By Steve Silverman
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It’s a lot more than a slow start for the New York Rangers.
The team that staggered through last year’s postseason has not improved this year. They have gotten worse.
When the Rangers added Rick Nash in the offseason, they had all they needed to become the best team in the Eastern Conference and become solid Stanley Cup favorites.
They have been unsure and indecisive through the first third of the 48-game season. They are in eighth place (8-6-2 with three losses in last four games) in the Eastern Conference, and if the season ended today they would have the conference’s final playoff spot.
That’s just how the Rangers have played this year. Not awful, but nowhere near the way they should have performed to this point in the year.
If you remember the way the Rangers played in last year’s postseason, they are following a pattern.
They held off the Pittsburgh Penguins to take the top spot in the Eastern Conference and they went into the playoffs as the No. 1 seed against the Ottawa Senators. The Rangers survived that series, but they were forced to play seven games.
The same scenario followed in the second round against the Washington Capitals.
They should have been able to dispatch both of those teams in no more than five games. Their confidence was shaken by the time they got to the Eastern Conference Finals, and they were shunted aside by the New Jersey Devils.
That defeat pained all Rangers fans and, of course, head coach John Tortorella, but the acquisition of Nash should have meant that the team was pushing forward and going all in during the 2012-13 season, which became the 2013 season because of Gary Bettman’s four-month player lockout.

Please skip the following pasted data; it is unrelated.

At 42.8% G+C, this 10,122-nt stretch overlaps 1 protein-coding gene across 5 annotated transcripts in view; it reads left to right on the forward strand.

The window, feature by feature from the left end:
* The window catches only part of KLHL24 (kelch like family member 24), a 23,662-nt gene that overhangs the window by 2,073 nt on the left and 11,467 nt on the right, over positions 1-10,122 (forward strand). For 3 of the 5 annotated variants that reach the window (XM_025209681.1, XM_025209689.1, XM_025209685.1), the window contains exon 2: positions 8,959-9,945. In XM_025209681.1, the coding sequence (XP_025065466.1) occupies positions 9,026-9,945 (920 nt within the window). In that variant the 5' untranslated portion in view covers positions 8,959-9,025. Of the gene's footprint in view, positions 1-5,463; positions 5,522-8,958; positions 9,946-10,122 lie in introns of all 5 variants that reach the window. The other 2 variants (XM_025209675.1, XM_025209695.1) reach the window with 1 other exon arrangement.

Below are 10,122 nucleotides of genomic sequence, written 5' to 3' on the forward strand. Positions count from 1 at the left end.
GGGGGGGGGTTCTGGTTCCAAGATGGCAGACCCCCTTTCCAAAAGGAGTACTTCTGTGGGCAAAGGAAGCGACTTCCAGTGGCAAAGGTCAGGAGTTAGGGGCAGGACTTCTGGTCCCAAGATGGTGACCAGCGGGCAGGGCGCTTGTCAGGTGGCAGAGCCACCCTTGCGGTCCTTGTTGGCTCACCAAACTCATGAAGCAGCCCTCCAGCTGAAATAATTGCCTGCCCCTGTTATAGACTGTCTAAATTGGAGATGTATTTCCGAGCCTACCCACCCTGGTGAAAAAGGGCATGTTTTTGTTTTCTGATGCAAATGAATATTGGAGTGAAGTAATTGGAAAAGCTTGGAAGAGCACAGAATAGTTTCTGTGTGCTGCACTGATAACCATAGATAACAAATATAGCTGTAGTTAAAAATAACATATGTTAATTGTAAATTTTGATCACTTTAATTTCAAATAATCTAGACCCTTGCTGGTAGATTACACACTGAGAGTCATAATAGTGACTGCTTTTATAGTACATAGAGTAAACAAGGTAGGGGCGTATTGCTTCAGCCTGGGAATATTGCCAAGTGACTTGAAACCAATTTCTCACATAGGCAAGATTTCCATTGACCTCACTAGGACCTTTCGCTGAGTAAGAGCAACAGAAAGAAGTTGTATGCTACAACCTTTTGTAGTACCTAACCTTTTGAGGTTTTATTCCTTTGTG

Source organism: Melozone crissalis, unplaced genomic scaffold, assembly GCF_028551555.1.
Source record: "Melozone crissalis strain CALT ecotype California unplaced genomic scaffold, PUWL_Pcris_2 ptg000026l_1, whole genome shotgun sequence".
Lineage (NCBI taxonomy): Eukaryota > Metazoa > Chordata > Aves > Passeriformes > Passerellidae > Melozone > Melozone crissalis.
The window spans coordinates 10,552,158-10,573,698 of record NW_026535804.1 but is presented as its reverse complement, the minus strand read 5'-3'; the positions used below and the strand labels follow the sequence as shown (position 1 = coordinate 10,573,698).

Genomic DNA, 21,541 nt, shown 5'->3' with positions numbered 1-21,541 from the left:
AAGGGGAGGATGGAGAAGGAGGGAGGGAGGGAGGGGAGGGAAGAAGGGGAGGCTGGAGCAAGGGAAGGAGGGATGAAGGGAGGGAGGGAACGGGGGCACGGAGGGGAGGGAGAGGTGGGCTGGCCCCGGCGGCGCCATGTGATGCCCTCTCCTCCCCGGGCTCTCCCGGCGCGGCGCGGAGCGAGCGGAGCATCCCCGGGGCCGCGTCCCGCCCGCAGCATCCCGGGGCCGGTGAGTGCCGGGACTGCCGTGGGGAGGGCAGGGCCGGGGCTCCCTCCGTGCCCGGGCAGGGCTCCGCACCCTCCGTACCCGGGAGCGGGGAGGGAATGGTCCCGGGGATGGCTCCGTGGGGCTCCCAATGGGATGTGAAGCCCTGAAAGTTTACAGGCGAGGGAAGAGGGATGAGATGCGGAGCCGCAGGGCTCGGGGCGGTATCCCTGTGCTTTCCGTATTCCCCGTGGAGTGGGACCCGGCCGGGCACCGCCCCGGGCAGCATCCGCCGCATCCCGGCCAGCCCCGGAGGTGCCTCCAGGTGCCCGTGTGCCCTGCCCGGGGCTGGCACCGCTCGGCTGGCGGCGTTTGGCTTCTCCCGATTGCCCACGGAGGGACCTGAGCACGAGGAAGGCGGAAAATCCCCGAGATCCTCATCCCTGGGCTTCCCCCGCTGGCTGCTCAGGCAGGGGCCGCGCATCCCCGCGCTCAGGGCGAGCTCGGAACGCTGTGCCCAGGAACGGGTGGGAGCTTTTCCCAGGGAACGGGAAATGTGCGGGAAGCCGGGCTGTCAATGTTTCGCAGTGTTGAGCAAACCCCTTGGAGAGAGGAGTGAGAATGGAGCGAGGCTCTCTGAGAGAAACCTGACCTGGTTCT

But instead of rampaging when the puck dropped in mid-January in Boston, the Rangers have been unsure.
Every time they take a step forward, they take a half-step backwards.
Goal scoring is still an issue and goaltender Henrik Lundqvist hasn’t been the same lights-out puck magnet that he was last year.
Lundqvist hasn’t been bad by any stretch — he has a 2.29 goals against average and a .919 save percentage — but he has shown that he can be even better.
Nash has been a solid performer and is the team’s leading scorer with 12 points, but only three of those have been goals. They need him to put the puck in the net more than he has, and there are concerns about his health.
He has missed the last two games, and speculation has been that he’s been out because of a concussion or a groin strain. The Rangers are not providing details.
Assuming his health problems are not serious, Nash will be back in the lineup shortly, perhaps for Saturday night’s game at Montreal.
There’s one other issue that could be keeping the Rangers from competing at the expected level. It could be the hard-driving style of Tortorella.
He’s a hard man to play for under the best of circumstances. He’s a driver and a pusher who is never satisfied.
That’s his MO and it works well — up to a point. This is his fifth year on Broadway, and you wonder if some of his players are about to reach their limit.
It’s one thing to push hard with a team that is on the rise and has limited expectations. However, when it’s a well-established and favored team, keeping your foot heavy on the gas pedal at all times can wear a team down.
Tortorella is prepared and he cares as much as any coach in the NHL. But sometimes you need to ease off the throttle in order to get a team to play the way it can.
Preseason expectations don’t matter anymore.
It’s all about winning and consistency, and Tortorella has to find a new formula to get his team back on track.
Rangers fans, are you starting to tire of Tortorella a bit? How would you grade his performance thus far in 2013? Sound off with your thoughts and comments below…